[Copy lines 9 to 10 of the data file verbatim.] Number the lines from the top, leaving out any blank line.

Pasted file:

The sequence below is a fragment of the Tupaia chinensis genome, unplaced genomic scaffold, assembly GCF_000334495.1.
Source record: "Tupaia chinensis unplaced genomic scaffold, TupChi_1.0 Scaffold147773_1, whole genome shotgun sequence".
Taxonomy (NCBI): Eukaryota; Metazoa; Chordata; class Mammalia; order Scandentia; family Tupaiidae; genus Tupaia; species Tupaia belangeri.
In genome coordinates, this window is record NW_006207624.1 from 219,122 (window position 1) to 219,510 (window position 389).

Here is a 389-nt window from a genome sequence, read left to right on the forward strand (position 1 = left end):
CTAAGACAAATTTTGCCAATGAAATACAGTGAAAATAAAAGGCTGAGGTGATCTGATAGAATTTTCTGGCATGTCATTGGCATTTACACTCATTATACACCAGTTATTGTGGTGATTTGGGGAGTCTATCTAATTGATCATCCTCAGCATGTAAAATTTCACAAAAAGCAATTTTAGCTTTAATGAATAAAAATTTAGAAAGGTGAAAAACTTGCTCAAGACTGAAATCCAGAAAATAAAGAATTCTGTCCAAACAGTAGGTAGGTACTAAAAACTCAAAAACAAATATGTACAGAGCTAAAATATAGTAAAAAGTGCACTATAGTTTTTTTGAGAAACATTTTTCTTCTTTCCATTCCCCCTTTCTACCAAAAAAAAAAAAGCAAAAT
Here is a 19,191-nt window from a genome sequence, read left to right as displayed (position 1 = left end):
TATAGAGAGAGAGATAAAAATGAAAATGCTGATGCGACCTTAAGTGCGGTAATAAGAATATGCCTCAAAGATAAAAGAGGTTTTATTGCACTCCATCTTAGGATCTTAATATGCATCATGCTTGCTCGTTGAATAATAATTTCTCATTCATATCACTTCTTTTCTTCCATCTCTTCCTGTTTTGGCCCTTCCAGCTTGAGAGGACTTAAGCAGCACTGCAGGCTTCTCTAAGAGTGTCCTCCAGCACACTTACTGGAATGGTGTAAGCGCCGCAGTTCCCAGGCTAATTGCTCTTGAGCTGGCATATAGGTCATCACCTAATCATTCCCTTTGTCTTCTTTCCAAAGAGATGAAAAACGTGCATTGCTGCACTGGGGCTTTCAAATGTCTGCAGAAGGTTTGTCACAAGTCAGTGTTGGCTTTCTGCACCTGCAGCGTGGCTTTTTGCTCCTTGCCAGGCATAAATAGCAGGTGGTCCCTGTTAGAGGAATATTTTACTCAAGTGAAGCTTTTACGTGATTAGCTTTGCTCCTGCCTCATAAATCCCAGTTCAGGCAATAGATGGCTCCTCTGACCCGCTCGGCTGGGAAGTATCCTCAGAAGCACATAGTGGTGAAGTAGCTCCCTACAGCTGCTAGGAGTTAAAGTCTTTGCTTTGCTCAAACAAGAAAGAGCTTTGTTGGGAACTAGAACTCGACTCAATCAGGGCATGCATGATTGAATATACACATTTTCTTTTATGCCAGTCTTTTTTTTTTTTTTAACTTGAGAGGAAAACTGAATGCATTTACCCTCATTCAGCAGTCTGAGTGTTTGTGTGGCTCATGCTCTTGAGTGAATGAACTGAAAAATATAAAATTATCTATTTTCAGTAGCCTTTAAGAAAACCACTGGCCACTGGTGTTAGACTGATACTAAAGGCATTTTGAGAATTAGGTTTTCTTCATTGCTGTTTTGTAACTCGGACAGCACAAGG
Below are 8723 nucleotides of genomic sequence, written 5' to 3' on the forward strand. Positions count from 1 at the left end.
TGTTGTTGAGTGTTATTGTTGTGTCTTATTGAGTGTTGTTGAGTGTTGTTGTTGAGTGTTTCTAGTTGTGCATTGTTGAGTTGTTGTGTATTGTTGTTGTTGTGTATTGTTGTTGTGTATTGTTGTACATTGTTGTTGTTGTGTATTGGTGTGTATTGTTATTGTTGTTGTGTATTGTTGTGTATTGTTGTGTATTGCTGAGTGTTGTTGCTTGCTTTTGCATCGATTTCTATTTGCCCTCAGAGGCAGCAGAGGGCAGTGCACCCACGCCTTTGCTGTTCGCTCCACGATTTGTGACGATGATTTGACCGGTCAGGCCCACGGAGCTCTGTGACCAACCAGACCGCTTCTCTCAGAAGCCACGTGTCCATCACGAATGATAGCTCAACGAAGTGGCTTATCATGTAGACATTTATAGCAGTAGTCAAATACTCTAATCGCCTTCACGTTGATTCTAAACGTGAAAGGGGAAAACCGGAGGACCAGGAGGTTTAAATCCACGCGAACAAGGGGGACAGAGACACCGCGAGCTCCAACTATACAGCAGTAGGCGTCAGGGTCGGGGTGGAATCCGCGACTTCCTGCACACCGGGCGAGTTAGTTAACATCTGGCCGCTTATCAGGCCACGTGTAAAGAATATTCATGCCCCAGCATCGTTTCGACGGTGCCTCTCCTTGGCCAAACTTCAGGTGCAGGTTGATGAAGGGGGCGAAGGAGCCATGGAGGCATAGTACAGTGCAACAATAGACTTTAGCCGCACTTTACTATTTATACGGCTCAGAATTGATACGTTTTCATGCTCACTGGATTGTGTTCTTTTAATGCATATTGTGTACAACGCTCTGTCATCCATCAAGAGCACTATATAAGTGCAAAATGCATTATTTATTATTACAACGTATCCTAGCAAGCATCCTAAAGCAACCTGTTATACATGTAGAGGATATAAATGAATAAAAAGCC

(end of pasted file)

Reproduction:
Below are 8723 nucleotides of genomic sequence, written 5' to 3' on the forward strand. Positions count from 1 at the left end.
TGTTGTTGAGTGTTATTGTTGTGTCTTATTGAGTGTTGTTGAGTGTTGTTGTTGAGTGTTTCTAGTTGTGCATTGTTGAGTTGTTGTGTATTGTTGTTGTTGTGTATTGTTGTTGTGTATTGTTGTACATTGTTGTTGTTGTGTATTGGTGTGTATTGTTATTGTTGTTGTGTATTGTTGTGTATTGTTGTGTATTGCTGAGTGTTGTTGCTTGCTTTTGCATCGATTTCTATTTGCCCTCAGAGGCAGCAGAGGGCAGTGCACCCACGCCTTTGCTGTTCGCTCCACGATTTGTGACGATGATTTGACCGGTCAGGCCCACGGAGCTCTGTGACCAACCAGACCGCTTCTCTCAGAAGCCACGTGTCCATCACGAATGATAGCTCAACGAAGTGGCTTATCATGTAGACATTTATAGCAGTAGTCAAATACTCTAATCGCCTTCACGTTGATTCTAAACGTGAAAGGGGAAAACCGGAGGACCAGGAGGTTTAAATCCACGCGAACAAGGGGGACAGAGACACCGCGAGCTCCAACTATACAGCAGTAGGCGTCAGGGTCGGGGTGGAATCCGCGACTTCCTGCACACCGGGCGAGTTAGTTAACATCTGGCCGCTTATCAGGCCACGTGTAAAGAATATTCATGCCCCAGCATCGTTTCGACGGTGCCTCTCCTTGGCCAAACTTCAGGTGCAGGTTGATGAAGGGGGCGAAGGAGCCATGGAGGCATAGTACAGTGCAACAATAGACTTTAGCCGCACTTTACTATTTATACGGCTCAGAATTGATACGTTTTCATGCTCACTGGATTGTGTTCTTTTAATGCATATTGTGTACAACGCTCTGTCATCCATCAAGAGCACTATATAAGTGCAAAATGCATTATTTATTATTACAACGTATCCTAGCAAGCATCCTAAAGCAACCTGTTATACATGTAGAGGATATAAATGAATAAAAAGCC